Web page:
You see and hear them on stage and it all looks so easy and in many ways it is (when you’ve been doing it for a few years), but the challenges of being in the cast of Showstopper! The Improvised Musical never disappear: the need to be on the ball is always there; to be enormously focussed and attentive to everything that is going on around you, sensitive to every line, look and gesture and always to be listening not just to what is said but how it’s said, noting the tone of delivery. You owe it to yourself, your fellow actors and above all the audience. Only by doing all of those things and more can you deliver a highly polished, yet unique performance night after night and year after year.
Seeing the team in the ‘rehearsal room’ was a revelatory experience
Several of the cast, like Lucy Trodd, have been in the show since it was founded by Adam Meggido and Dylan Emery in 2008. “Showstopper!” she proclaims, “has been my constant. The thing I come back to. My drama school. My practice, to enhance my skills as an actor. It has been ever-present in the last 14 years. I've found two writing partners and a husband amongst the members. It's interesting that so many of the original gang have stuck with it. I think it's because it allows so much freedom; you get to do other work, but also within the show you get to be any character you want.”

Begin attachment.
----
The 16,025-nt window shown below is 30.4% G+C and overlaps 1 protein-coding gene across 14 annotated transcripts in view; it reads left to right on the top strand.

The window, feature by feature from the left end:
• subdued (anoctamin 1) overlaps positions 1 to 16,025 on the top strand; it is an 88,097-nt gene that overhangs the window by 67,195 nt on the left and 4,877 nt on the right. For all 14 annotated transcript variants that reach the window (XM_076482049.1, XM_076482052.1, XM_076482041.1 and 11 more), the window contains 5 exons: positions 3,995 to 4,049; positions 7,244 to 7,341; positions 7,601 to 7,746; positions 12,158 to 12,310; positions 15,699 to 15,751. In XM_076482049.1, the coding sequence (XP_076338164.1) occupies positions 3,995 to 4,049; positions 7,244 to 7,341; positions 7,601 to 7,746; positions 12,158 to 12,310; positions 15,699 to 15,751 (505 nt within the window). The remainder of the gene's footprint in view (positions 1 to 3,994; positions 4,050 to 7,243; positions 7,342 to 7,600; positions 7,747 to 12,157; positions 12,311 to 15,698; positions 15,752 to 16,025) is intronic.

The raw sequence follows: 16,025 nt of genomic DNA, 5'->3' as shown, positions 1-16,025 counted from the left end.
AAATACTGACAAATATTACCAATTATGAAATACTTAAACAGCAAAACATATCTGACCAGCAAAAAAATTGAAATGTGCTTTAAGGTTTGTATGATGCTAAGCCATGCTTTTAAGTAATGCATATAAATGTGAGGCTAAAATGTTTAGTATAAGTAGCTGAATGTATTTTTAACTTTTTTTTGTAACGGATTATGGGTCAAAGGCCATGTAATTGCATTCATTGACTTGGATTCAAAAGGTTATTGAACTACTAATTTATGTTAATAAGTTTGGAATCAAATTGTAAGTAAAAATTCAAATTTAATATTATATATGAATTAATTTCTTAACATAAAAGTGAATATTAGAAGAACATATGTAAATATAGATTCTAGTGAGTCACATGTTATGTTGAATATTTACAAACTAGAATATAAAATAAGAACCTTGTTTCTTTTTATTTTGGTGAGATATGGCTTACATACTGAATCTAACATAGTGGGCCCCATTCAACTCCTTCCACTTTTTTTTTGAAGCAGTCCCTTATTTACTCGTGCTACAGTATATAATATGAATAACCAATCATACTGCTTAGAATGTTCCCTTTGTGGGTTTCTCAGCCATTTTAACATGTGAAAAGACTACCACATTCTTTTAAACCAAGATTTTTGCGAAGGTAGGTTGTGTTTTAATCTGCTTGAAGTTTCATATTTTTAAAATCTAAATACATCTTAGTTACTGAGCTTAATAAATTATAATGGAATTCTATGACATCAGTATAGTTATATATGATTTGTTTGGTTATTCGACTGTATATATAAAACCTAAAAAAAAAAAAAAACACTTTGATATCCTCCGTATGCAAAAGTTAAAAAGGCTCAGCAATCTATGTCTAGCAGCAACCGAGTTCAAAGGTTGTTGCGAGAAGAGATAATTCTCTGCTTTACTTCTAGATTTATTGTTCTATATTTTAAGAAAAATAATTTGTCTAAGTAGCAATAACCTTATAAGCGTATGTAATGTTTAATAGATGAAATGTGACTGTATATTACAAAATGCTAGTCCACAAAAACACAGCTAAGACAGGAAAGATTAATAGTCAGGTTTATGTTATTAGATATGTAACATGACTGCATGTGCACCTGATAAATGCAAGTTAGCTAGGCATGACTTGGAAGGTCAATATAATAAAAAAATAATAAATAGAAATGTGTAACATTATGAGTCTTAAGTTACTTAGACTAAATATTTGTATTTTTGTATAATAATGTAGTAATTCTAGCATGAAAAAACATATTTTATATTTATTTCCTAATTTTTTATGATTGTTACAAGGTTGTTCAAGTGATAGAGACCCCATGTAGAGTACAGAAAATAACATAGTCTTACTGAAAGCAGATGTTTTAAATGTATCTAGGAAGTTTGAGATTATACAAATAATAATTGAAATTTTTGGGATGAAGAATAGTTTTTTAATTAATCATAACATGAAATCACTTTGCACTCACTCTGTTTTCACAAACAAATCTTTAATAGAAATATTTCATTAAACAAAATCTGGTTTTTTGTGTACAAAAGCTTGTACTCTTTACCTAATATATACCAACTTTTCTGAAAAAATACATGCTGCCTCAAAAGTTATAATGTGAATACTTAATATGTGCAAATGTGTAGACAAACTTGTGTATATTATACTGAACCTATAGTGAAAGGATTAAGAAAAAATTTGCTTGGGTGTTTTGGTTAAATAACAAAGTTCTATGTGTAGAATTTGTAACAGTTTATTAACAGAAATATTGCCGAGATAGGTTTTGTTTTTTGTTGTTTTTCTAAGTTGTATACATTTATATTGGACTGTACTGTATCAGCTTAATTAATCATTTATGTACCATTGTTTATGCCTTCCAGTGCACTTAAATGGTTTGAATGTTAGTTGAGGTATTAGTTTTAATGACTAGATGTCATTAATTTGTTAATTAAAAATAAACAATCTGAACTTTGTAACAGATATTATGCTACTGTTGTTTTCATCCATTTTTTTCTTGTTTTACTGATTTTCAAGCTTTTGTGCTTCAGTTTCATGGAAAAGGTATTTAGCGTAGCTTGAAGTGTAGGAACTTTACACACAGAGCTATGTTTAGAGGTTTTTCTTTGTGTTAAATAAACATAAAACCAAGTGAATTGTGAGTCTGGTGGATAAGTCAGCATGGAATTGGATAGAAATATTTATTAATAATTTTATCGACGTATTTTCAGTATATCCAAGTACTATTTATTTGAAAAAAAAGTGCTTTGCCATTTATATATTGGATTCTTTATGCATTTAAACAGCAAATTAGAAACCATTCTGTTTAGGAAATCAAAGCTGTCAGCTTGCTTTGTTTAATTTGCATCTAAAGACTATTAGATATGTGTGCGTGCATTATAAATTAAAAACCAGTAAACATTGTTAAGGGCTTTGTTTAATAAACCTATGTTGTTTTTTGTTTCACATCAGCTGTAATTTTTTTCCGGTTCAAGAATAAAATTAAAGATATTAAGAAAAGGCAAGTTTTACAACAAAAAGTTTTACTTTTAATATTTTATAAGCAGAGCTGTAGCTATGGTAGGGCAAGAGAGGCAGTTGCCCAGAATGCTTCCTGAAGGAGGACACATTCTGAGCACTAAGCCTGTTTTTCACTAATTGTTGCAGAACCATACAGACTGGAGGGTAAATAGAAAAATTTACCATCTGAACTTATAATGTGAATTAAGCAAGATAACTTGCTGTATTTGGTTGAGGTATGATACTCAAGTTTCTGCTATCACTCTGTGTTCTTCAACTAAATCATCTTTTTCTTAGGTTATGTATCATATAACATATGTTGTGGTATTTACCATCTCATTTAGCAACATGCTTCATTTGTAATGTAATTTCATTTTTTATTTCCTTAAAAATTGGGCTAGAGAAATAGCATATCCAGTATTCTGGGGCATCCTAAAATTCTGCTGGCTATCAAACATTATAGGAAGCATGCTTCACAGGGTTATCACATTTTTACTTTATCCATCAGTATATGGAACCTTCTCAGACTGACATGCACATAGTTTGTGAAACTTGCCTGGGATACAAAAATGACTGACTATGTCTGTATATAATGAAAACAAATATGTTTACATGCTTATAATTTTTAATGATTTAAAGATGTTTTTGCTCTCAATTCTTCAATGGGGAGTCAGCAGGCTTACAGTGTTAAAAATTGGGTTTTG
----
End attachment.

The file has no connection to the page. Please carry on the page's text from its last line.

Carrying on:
Over the years others have moved on and replacements have had to be found. This is not like casting just another play, where a part requires certain qualities in an actor of age, height, looks, gender and the ability to perform the role in a way that will match what other actors are bringing to the work. Those elements remain important but here it’s about identifying a range of acting and interpersonal skills, creativity, imagination, sensitivity to others, storytelling capabilities and familiarity with a range of musical genres. Once brought into the team there is then an apprenticeship to be served. It might not be Malcolm Gladwell's 10,000 hours, but there is much to learn in terms of structures, formats, styles, gaining the confidence of other members of the cast, getting to know the mindsets of your colleagues and identifying the unique contribution you can make to the troupe.